The same agency’s research found that nearly 5K individuals get hospitalised yearly due to such reactions. While once they’re recovered, they’re free of any additional risk, there’s something that offers the UK consumers solace in all this disturbance: the legal support received. From looking up a guide on how to sue for compensation to contacting a personal injury lawyer for legal advice, you have numerous efficient methods of making justice for yourself if a restaurant overlooked your food allergy. While you’re responsible for taking preventative and justiciary measures when consuming restaurant food, businesses have an even heavier duty of ensuring consumers are in the know with everything from their allergen lists to contacting the upper management if things go south. 

How is the consumer protected?

In the UK, pubs and restaurants have a duty of care towards their consumers, meaning that the law obliges them to take responsibility for what they offer their clients. The environment must be hygienic and safe, and consumers’ food allergies must always be prioritised. For instance, if you’re allergic to soybeans and the eatery doesn’t inform you the preparations could contain soybeans, they could become liable for the allergy-based injury provoked by their negligence.

For your claim to succeed, you’ll need strong proof that the third party who did you wrong breached their duty of care, thus triggering your allergic reaction. General damages could be paid to the victim if injuries belonging to categories like the following exist: 

  • Skin conditions like dermatitis, provoking rashes and irritation that need a few months of treatment 
  • Digestive system injuries that necessitate hospitalisation for a few days or weeks 
  • Short-lived food poisoning with symptoms persisting for up to a month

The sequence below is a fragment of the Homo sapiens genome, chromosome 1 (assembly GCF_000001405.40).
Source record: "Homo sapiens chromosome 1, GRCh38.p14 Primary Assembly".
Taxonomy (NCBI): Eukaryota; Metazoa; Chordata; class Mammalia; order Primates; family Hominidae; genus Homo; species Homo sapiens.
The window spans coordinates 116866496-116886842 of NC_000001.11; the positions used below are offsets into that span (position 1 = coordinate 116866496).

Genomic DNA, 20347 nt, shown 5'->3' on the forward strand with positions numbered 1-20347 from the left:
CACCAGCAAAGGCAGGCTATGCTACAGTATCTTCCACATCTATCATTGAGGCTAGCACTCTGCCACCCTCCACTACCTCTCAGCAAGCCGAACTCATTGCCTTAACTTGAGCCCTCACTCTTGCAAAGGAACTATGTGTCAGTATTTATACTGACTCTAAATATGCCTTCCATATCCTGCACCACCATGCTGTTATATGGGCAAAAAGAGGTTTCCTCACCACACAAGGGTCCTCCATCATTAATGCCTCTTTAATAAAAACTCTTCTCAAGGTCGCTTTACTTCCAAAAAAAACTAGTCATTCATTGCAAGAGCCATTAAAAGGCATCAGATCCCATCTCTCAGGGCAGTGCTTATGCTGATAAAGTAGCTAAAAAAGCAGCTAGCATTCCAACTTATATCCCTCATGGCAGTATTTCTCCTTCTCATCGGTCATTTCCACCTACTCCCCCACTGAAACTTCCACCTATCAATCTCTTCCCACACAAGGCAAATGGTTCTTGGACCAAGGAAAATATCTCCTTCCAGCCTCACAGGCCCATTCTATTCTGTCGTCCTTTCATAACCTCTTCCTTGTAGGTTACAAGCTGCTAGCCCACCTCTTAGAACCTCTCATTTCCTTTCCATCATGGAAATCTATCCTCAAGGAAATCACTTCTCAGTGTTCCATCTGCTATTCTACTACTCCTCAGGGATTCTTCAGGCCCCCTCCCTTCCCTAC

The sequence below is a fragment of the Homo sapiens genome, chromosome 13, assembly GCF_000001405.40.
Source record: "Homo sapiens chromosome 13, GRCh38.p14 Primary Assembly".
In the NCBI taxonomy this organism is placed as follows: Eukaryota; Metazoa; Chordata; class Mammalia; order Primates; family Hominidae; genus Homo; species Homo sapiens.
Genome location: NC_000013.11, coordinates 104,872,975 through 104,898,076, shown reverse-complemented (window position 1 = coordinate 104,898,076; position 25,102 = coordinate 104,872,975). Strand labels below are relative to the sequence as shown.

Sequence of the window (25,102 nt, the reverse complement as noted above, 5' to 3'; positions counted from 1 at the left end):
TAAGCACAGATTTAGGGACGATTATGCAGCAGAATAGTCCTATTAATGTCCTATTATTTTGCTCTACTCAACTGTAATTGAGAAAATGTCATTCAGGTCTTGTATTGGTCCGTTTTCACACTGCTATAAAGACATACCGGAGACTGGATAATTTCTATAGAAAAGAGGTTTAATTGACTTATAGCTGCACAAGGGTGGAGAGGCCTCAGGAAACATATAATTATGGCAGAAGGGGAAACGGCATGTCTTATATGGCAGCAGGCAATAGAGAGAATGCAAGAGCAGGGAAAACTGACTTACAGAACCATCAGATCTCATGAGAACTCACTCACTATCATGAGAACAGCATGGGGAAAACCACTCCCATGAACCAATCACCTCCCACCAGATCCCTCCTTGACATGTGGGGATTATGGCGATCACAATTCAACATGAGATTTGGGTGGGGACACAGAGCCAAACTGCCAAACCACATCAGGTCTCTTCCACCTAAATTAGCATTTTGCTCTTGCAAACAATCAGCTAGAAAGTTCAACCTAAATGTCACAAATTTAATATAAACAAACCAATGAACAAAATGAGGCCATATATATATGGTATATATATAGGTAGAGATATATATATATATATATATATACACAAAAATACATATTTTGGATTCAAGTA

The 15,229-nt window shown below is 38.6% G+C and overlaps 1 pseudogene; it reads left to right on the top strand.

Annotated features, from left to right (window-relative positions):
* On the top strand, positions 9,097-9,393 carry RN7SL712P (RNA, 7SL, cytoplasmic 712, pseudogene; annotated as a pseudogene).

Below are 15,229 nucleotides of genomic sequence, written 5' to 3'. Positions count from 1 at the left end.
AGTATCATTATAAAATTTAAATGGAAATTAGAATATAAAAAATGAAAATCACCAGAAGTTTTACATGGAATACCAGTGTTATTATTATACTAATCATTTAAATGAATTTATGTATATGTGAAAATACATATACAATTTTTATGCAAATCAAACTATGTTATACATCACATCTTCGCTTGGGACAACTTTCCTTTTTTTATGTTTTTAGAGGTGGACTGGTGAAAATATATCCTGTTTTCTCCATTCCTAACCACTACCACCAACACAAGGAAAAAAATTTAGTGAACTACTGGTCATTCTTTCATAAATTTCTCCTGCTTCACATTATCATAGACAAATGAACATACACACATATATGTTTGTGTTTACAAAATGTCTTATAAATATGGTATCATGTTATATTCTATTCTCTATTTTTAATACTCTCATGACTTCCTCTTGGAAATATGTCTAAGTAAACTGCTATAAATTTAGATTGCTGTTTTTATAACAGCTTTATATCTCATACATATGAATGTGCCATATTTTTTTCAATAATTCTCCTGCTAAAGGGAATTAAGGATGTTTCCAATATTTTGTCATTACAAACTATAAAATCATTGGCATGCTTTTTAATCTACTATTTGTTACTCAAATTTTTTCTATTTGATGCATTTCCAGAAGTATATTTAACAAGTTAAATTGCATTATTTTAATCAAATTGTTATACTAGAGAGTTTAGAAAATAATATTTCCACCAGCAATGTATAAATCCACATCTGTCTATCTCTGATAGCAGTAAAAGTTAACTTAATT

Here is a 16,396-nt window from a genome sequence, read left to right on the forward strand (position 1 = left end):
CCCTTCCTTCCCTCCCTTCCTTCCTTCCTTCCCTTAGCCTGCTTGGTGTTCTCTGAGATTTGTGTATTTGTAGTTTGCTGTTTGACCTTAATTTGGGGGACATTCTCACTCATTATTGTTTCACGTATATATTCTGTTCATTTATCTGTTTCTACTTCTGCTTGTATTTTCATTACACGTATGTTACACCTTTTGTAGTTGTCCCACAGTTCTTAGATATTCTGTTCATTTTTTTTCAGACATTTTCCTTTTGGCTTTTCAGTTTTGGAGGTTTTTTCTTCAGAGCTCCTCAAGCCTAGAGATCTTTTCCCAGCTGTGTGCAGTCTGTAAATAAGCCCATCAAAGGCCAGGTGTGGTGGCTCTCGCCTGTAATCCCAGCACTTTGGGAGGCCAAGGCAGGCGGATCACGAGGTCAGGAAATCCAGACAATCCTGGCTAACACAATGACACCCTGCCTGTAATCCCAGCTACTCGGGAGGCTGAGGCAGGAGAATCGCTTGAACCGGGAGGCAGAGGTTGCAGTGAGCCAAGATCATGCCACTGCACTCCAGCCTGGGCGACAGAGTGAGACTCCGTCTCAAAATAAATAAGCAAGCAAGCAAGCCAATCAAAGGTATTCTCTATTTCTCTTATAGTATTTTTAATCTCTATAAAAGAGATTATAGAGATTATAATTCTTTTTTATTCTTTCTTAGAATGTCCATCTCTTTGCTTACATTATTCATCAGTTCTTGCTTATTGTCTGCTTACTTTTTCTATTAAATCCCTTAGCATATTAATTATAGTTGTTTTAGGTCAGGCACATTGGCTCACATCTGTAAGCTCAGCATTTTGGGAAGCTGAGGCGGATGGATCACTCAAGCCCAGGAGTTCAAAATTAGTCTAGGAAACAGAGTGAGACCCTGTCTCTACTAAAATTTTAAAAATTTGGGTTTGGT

• Weeks-long food poisoning that brings about different, specific symptoms.

Informing staff of food allergies 

Eateries are obliged by law to provide knowledge of the food allergens their menu items may contain, usually listing this information on the foods’ packages or menus. Nevertheless, it is your decision if you notify the eateries’ staff of your food allergies. A restaurant can only be held accountable if they provide insufficient or incorrect information about their products on the menu or packaging, thus deceiving you into thinking the meals are safely consumable and leading you to incur food allergy injuries. 

You can always ask (and you’re advised to) for the intolerable ingredients to be eliminated from your food. In case the eatery can’t conform, you’ll be asked to choose another menu item. Many foods are already prepared when you ask for them; thus, taking out ingredients becomes impossible. 

You can only sue the eatery for allergic reactions in some specific situations, including the following two: 

  • You asked for a menu item free of the specific ingredient, and the establishment failed to warn you that your request was unfeasible
  • You enunciated your request, but your order got misplaced or not prepared accordingly.

Speak up. 

As mentioned, the wisest thing to do is always inform the restaurant staff about your food allergies. Choose something that will not poison you when your requirements are unmet. Even if you can make compensation claims and stand the grounds to win damages, this solace isn’t enough to put your health and well-being at risk. 

You may be in a challenging situation when suffering from allergies, but fortunately, the law is on your side. Restaurants must take their duty of care seriously to avoid legal consequences.